Interestingly, some researchers say that spicy food tends to result in the appearance of hiccups in the fetus, while others as different as mint, vanilla, sardines, carrots or anise are capable of generating organoleptic memories in the fetus that facilitate the acceptance of foods with similar flavors and characteristics when introduced with the supplementary feeding.
Thus, if the mother has a tendency to consume vegetables with characteristic flavors without much seasoning -which in these cases masks their flavor and makes it undetectable to the fetus-, such as tomatoes, broccoli, wild asparagus or Brussels sprouts, the Baby has a good chance of accepting such foods when they are offered later, far more than babies whose mothers just ate basic, low-flavor foods like rice and pasta.
Although it is not a guarantee of success, since, inevitably, there will always be children who refuse to eat certain foods, expose the baby to healthy foods - be they vegetables, blue fish or more complex dishes - of intense flavors during pregnancy And breastfeeding has implications not only for your future eating habits, but also for your health.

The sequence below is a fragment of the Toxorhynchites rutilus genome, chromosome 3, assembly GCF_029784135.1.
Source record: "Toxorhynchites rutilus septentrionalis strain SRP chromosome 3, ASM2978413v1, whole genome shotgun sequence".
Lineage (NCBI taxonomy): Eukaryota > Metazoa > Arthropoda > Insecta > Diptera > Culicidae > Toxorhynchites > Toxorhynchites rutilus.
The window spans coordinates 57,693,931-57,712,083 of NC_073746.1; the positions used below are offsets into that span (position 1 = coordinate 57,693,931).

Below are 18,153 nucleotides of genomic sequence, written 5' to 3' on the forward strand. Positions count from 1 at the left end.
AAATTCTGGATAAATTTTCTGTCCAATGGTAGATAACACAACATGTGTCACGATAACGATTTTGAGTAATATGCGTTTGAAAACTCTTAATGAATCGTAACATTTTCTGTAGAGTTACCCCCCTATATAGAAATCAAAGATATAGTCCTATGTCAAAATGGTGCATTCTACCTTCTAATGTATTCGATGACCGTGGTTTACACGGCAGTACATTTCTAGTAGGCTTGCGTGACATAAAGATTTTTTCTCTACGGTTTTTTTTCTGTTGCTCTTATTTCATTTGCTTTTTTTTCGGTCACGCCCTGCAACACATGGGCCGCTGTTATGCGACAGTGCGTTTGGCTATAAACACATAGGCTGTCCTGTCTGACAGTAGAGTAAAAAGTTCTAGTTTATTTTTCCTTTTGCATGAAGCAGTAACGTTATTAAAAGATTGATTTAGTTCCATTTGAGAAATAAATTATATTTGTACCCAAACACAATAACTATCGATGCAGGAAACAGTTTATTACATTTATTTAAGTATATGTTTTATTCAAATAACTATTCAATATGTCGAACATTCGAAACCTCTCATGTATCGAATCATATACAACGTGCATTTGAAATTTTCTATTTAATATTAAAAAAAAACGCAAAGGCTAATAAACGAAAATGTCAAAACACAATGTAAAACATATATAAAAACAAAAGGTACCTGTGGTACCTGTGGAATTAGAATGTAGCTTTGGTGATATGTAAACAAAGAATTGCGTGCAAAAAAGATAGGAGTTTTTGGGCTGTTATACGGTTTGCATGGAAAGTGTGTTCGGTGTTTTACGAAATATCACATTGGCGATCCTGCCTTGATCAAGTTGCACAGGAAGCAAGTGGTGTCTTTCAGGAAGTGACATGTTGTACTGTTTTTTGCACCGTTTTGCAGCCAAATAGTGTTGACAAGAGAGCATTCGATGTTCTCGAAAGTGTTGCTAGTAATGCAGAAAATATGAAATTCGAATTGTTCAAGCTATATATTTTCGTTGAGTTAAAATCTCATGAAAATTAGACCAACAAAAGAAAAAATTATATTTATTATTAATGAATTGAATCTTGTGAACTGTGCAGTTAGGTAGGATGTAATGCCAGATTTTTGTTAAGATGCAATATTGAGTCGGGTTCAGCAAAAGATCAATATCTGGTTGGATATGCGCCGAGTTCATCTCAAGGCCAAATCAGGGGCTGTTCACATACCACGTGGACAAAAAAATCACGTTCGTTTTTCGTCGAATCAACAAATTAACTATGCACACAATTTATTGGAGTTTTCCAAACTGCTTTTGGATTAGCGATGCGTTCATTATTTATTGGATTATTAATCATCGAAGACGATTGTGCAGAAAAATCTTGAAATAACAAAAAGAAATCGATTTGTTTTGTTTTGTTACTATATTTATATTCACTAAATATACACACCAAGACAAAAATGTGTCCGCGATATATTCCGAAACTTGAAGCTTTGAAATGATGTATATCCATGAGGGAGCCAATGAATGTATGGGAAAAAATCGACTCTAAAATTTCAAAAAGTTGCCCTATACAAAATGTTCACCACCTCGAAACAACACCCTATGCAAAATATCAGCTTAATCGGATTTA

As the saying goes, variety is taste, so, regardless of age, although it is true that it tends to intensify in childhood, the more exposure to something, the more possibilities of acceptance. Feeding, for once, is not different from what can be expected according to the traditional proverb, and more frequency of consumption during pregnancy and lactation, more contact between the fetus / baby and the different flavors, and therefore more possibilities that the child recognizes as familiar and accepts many and varied foods in his library of usual flavors.